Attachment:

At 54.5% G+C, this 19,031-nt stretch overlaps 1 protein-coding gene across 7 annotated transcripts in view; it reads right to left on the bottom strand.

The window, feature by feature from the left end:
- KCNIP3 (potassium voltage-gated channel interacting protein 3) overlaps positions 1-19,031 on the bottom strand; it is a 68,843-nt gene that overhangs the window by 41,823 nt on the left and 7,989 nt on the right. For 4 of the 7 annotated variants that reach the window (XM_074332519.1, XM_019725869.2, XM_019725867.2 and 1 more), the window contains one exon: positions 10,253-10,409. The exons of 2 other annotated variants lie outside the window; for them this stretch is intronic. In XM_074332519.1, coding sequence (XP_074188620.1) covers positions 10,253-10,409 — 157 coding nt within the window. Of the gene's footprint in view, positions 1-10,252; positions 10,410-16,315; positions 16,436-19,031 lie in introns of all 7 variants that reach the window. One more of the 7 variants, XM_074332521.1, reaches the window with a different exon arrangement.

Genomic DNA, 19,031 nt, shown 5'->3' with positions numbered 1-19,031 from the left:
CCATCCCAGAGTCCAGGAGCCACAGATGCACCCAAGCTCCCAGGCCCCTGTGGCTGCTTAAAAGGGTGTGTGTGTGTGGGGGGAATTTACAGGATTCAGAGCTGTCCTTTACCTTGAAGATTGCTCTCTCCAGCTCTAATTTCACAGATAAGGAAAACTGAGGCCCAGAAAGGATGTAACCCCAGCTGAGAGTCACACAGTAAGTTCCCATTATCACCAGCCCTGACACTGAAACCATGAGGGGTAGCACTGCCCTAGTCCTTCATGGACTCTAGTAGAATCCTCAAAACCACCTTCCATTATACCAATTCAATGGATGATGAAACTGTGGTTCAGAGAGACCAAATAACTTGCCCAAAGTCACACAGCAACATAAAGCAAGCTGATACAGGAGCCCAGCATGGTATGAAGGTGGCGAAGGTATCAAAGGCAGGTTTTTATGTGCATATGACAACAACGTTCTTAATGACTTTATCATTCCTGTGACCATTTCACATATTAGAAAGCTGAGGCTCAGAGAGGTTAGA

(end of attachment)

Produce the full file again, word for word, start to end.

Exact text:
At 54.5% G+C, this 19,031-nt stretch overlaps 1 protein-coding gene across 7 annotated transcripts in view; it reads right to left on the bottom strand.

The window, feature by feature from the left end:
- KCNIP3 (potassium voltage-gated channel interacting protein 3) overlaps positions 1-19,031 on the bottom strand; it is a 68,843-nt gene that overhangs the window by 41,823 nt on the left and 7,989 nt on the right. For 4 of the 7 annotated variants that reach the window (XM_074332519.1, XM_019725869.2, XM_019725867.2 and 1 more), the window contains one exon: positions 10,253-10,409. The exons of 2 other annotated variants lie outside the window; for them this stretch is intronic. In XM_074332519.1, coding sequence (XP_074188620.1) covers positions 10,253-10,409 — 157 coding nt within the window. Of the gene's footprint in view, positions 1-10,252; positions 10,410-16,315; positions 16,436-19,031 lie in introns of all 7 variants that reach the window. One more of the 7 variants, XM_074332521.1, reaches the window with a different exon arrangement.

Genomic DNA, 19,031 nt, shown 5'->3' with positions numbered 1-19,031 from the left:
CCATCCCAGAGTCCAGGAGCCACAGATGCACCCAAGCTCCCAGGCCCCTGTGGCTGCTTAAAAGGGTGTGTGTGTGTGGGGGGAATTTACAGGATTCAGAGCTGTCCTTTACCTTGAAGATTGCTCTCTCCAGCTCTAATTTCACAGATAAGGAAAACTGAGGCCCAGAAAGGATGTAACCCCAGCTGAGAGTCACACAGTAAGTTCCCATTATCACCAGCCCTGACACTGAAACCATGAGGGGTAGCACTGCCCTAGTCCTTCATGGACTCTAGTAGAATCCTCAAAACCACCTTCCATTATACCAATTCAATGGATGATGAAACTGTGGTTCAGAGAGACCAAATAACTTGCCCAAAGTCACACAGCAACATAAAGCAAGCTGATACAGGAGCCCAGCATGGTATGAAGGTGGCGAAGGTATCAAAGGCAGGTTTTTATGTGCATATGACAACAACGTTCTTAATGACTTTATCATTCCTGTGACCATTTCACATATTAGAAAGCTGAGGCTCAGAGAGGTTAGA